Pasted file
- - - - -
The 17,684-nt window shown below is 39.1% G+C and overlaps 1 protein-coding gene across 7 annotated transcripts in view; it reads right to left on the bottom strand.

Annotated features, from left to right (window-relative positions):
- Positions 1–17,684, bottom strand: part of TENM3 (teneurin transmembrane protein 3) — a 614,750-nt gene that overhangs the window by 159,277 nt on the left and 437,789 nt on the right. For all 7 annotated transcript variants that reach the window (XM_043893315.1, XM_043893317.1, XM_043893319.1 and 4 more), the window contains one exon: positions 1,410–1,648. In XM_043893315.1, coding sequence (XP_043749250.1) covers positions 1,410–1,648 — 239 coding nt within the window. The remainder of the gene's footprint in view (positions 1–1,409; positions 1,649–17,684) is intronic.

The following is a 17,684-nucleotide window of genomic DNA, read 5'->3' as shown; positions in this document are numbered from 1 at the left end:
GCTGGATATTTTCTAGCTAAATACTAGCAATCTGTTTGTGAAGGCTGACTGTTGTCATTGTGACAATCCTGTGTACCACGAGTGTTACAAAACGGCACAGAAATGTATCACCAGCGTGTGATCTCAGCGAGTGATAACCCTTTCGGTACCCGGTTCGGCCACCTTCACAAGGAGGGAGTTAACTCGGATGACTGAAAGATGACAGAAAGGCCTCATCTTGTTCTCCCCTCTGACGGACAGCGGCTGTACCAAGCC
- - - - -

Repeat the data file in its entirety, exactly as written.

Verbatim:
The 17,684-nt window shown below is 39.1% G+C and overlaps 1 protein-coding gene across 7 annotated transcripts in view; it reads right to left on the bottom strand.

Annotated features, from left to right (window-relative positions):
- Positions 1–17,684, bottom strand: part of TENM3 (teneurin transmembrane protein 3) — a 614,750-nt gene that overhangs the window by 159,277 nt on the left and 437,789 nt on the right. For all 7 annotated transcript variants that reach the window (XM_043893315.1, XM_043893317.1, XM_043893319.1 and 4 more), the window contains one exon: positions 1,410–1,648. In XM_043893315.1, coding sequence (XP_043749250.1) covers positions 1,410–1,648 — 239 coding nt within the window. The remainder of the gene's footprint in view (positions 1–1,409; positions 1,649–17,684) is intronic.

The following is a 17,684-nucleotide window of genomic DNA, read 5'->3' as shown; positions in this document are numbered from 1 at the left end:
GCTGGATATTTTCTAGCTAAATACTAGCAATCTGTTTGTGAAGGCTGACTGTTGTCATTGTGACAATCCTGTGTACCACGAGTGTTACAAAACGGCACAGAAATGTATCACCAGCGTGTGATCTCAGCGAGTGATAACCCTTTCGGTACCCGGTTCGGCCACCTTCACAAGGAGGGAGTTAACTCGGATGACTGAAAGATGACAGAAAGGCCTCATCTTGTTCTCCCCTCTGACGGACAGCGGCTGTACCAAGCC